The Natural Resources Institute Finland (Luke) has developed a container-based fish farming concept, a cost-efficient option for environmentally friendly fish farming that now starts to achieves its goal: to implement this technology across the world. The Partial air-driven Recirculation Aquaculture System (PaRAS) that offers solutions for various challenges in recirculating fish farming now has its first startup company, PaRAS Aqua, that commercializes fish farming research. The food technology fund Nordic Foodtech VC is the lead investor for the startup.
“Consumers’ demand for fish is increasing at an annual rate of 5–7 per cent. As the scope of marine fishery cannot be increased to any significant extent, fish farming is the only answer to growing demand. PaRAS solves many problems associated with recirculation aquaculture systems (RAS) and enables production to be more competitive than at present,” said Tapio Kiuru, Senior Aquaculture Expert, who will transfer from Luke to PaRAS Aqua.
The new modular and lighter RAS technology has already attracted broad interest both nationally and internationally. As Finland’s most recent farm projects have been based on foreign technologies, a Finnish company offering Finnish technology is more than welcome to the market.
“Our goal is to become a major international player, but we will start by gaining a foothold in Finland because here we have the home-field advantage. However, internationalization is vital for our company,” Kiuru added.
A giant leap forward
“We are really pleased to pave the way for this innovation. Currently fish is in high demand and also highly nutritious, but growing it at sea is not without problems from an environmental point of view. A recirculation aquaculture solution minimizes environmental impact, and the PaRAS concept carries the RAS technology significant leaps forward,” said for his part Pekka Siivonen-Uotila, from Nordic Foodtech, the lead investor for the startup.
Luke’s container-based fish farming concept has undergone further development, and the new concept is expected to improve energy efficiency and production capacity. In the second-generation prototype, the tank size can be scaled according to the needs of fish farms of all sizes.
“The Partial air-driven Recirculation Aquaculture System concept has been tested for two years with excellent results. Compared to recirculating fish farming, the concept’s advantages include improved fish growth and a more predictable product quality, as well as lower investment and operating costs,” says Kiuru, principal specialist at Luke.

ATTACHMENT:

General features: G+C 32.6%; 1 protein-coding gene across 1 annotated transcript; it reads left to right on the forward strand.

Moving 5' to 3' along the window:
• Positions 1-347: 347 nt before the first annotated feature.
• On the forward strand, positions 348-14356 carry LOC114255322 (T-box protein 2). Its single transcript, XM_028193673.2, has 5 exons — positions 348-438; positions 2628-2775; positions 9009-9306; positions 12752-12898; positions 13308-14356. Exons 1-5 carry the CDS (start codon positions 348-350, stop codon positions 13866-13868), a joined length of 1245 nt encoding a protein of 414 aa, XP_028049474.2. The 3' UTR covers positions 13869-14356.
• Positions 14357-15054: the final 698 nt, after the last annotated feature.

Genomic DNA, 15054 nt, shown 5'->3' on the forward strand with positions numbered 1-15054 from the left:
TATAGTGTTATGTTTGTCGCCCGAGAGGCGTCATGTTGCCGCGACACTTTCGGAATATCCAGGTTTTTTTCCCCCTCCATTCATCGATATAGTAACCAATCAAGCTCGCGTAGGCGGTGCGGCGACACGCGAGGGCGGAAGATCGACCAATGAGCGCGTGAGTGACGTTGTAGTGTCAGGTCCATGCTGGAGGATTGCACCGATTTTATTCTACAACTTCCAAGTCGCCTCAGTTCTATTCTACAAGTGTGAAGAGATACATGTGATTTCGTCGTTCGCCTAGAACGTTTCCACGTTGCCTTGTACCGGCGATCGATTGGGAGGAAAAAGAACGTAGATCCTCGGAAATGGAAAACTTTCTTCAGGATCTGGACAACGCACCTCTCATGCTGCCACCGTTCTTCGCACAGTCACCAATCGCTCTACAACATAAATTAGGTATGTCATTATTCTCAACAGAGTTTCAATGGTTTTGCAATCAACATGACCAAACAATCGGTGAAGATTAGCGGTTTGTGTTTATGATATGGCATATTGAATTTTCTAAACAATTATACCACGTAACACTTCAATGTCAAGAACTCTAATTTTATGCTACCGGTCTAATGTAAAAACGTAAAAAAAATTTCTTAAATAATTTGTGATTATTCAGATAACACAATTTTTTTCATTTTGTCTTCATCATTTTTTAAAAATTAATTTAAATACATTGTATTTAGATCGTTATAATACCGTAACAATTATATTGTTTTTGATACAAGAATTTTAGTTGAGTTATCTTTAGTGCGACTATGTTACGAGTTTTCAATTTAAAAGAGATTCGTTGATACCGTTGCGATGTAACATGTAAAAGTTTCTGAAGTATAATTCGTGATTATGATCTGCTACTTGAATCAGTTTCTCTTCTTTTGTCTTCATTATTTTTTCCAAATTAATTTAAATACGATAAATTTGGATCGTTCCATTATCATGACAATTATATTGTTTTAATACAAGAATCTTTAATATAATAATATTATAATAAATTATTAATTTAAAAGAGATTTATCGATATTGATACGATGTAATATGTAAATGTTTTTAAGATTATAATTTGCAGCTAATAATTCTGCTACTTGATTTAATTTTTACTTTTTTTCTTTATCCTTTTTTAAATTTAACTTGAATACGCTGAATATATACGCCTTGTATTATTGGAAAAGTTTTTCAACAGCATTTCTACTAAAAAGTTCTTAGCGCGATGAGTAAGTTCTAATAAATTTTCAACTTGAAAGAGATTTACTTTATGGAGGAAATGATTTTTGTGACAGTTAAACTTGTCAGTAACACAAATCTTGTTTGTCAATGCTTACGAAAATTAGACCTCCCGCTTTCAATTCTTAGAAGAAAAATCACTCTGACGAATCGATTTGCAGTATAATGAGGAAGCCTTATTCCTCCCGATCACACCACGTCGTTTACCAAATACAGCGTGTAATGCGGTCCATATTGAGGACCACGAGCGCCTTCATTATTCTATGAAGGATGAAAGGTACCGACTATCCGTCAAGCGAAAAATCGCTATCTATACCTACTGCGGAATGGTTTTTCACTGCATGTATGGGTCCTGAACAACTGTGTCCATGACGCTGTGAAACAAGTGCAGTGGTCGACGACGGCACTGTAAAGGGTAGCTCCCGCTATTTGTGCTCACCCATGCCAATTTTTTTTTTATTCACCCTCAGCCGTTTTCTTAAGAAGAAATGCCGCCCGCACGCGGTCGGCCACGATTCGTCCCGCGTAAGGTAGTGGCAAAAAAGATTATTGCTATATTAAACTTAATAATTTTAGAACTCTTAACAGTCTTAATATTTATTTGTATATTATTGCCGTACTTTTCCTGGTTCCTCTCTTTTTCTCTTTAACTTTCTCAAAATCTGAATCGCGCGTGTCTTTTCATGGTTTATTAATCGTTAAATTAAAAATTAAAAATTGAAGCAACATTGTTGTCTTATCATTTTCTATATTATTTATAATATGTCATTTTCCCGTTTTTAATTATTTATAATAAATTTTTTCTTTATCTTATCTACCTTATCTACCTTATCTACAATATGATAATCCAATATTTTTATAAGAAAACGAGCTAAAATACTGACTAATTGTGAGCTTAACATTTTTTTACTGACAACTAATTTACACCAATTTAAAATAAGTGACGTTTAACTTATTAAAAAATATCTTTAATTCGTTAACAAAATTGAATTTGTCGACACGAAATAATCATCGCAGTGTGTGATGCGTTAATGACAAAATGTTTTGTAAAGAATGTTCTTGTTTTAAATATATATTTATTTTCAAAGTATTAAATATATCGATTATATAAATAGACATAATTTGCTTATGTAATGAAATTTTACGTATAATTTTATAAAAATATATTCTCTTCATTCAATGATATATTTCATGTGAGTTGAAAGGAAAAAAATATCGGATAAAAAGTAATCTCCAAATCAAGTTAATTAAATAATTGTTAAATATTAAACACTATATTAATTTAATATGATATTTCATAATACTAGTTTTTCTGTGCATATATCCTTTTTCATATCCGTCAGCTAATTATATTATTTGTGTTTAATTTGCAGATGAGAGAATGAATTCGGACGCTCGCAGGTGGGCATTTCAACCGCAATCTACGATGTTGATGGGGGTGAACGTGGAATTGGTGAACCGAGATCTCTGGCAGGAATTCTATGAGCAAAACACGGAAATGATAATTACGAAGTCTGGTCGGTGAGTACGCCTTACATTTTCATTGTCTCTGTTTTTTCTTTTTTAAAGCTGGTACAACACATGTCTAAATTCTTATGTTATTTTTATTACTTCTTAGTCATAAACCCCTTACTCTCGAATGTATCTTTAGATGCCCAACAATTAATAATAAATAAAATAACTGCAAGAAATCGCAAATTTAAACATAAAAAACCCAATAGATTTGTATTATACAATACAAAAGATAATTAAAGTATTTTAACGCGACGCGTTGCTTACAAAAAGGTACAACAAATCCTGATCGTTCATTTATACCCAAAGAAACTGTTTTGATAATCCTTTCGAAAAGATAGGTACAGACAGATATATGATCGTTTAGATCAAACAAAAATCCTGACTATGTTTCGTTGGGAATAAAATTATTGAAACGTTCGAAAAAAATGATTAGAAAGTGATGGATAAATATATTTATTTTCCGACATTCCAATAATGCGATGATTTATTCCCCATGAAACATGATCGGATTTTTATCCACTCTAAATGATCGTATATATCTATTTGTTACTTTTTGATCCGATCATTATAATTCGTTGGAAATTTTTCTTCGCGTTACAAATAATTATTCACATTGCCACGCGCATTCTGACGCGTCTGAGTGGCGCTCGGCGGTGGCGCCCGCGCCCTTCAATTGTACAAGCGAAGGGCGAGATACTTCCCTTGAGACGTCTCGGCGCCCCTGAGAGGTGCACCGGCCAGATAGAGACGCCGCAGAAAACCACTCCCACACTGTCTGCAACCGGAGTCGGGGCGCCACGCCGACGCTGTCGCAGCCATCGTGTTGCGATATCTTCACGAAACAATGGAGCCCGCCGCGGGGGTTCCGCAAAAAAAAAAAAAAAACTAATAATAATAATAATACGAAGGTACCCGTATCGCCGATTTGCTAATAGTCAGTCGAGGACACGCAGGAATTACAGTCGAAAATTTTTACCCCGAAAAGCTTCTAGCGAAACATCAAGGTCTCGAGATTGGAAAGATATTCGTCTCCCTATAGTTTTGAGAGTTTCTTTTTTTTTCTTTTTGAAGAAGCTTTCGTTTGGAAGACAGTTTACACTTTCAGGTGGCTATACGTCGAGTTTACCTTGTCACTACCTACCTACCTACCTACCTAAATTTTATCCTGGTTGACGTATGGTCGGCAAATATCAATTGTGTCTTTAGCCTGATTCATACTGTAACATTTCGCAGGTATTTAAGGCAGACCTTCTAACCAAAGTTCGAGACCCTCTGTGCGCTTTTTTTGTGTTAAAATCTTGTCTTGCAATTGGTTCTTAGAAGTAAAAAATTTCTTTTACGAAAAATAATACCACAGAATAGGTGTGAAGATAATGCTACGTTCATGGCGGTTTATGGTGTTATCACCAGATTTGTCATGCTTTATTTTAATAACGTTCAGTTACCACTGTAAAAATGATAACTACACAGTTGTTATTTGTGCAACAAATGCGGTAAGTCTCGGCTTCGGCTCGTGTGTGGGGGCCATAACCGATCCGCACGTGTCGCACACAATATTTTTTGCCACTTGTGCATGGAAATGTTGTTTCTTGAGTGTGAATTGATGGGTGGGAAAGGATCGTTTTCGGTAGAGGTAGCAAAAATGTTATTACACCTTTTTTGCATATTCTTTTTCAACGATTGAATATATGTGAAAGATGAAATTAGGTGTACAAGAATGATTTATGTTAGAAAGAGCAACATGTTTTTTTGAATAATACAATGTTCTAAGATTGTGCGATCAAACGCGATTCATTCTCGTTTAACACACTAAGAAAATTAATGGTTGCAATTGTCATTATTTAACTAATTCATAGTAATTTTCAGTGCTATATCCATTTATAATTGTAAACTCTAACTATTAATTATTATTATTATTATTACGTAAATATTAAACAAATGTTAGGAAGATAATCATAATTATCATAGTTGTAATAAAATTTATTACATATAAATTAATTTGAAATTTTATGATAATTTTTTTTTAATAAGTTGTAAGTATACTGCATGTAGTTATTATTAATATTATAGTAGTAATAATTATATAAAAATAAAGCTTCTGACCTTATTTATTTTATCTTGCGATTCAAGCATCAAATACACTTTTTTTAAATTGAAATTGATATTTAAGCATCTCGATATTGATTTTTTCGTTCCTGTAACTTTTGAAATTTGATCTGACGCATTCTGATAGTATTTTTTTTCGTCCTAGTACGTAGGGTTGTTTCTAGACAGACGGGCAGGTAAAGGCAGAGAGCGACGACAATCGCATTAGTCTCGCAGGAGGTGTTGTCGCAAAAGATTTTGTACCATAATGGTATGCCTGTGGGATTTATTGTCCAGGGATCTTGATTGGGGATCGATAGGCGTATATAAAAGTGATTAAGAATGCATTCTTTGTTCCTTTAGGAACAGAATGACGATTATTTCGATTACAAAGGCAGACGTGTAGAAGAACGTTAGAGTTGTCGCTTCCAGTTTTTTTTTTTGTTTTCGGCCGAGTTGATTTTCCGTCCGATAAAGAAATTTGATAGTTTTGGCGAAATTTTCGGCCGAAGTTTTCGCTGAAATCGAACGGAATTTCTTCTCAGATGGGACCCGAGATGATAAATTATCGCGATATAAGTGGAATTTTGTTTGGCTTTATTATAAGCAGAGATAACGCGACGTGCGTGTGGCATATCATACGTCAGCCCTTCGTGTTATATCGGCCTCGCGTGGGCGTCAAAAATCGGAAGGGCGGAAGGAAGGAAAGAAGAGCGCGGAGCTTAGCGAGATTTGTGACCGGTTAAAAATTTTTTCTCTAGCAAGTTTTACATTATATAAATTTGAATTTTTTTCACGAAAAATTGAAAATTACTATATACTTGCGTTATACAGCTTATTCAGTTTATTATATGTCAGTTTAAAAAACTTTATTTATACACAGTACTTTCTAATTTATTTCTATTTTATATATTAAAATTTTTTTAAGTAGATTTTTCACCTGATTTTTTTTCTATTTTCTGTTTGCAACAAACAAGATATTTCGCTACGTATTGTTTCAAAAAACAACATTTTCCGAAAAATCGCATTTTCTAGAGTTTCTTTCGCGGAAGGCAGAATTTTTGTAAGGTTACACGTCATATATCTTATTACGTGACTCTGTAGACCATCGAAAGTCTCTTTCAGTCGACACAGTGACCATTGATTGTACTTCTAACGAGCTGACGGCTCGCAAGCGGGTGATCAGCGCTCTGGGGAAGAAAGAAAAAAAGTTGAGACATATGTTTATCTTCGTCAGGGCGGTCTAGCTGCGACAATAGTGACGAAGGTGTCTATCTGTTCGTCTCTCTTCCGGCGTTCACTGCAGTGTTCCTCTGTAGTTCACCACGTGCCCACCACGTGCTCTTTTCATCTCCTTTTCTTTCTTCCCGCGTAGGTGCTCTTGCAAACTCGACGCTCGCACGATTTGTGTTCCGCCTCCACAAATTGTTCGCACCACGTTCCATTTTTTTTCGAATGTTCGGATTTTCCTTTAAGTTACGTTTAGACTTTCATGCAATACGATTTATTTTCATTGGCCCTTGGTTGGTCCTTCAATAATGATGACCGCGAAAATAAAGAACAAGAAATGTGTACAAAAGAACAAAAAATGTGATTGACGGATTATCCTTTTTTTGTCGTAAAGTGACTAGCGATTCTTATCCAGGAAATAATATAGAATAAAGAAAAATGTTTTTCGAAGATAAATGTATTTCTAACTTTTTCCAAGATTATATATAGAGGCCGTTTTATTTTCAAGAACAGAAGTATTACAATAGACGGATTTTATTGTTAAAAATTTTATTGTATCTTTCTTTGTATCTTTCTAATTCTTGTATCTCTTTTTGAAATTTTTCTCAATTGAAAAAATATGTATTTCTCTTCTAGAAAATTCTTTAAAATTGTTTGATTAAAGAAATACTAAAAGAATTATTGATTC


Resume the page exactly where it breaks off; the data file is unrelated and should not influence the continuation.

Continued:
A single 12-metre container
While shipping containers continue to be an integral part of the concept, now a single 12-metre container carries elements for two 96 m3 tanks to the installation site, whereas the volume of the original container-based tank delivered as a complete system was only 50 m3.
The element-based tank assembled using bolt joints is quick to install, and the elements include all the water treatment technology required. The new concept also operates mixed-cell principle, in which the size of a single water treatment cell is 32 m3. Any number of these cells can be joined together according to needs. A three-cell tank with a volume of 96 m3 is being tested at Luke’s facility in Laukaa during the 2022 farming season.
Reproducing the modular concept produces savings in design, component and procurement, as well as plant set-up costs.
Environmentally friendly option
PaRAS tanks are ready-to-use partial recirculation aquaculture systems. The partial recirculation concept uses slightly more water than a recirculation aquaculture system. However, for the experts of Luke, partial recirculation is a significantly simpler and an often more affordable option for environmentally friendly fish farming than recirculation aquaculture systems.
The higher savings and the simpler management of water quality can be explained by partial circulation systems not having any bioreactors that carry high investment costs and maintenance of microbiological processes, they explain. This also reduces operating costs, as bioreactors consume high amounts of oxygen and require uninterrupted chemical pH adjustments.
Furthermore, bioreactors release compounds that affect the taste of fish. These effects can be eliminated by means of freshening, but the high costs of freshening solutions are among key challenges in recirculating fish farming.
According to the professionals of Luke, the new design improves the concept’s energy efficiency and production capacity. “Measured data can only be obtained after the trials conducted during the 2022 farming season, but we have already seen during the first part of the experiment that the maximum feeding in the 96 m3 PaRAS system is much higher than 100 kg a day. If operated round the year, the annual production of a tank of this size could easily be around 25 tons, which is significantly higher than the production capacity of current recirculation farms relative to the tank volume,” Kiuru said.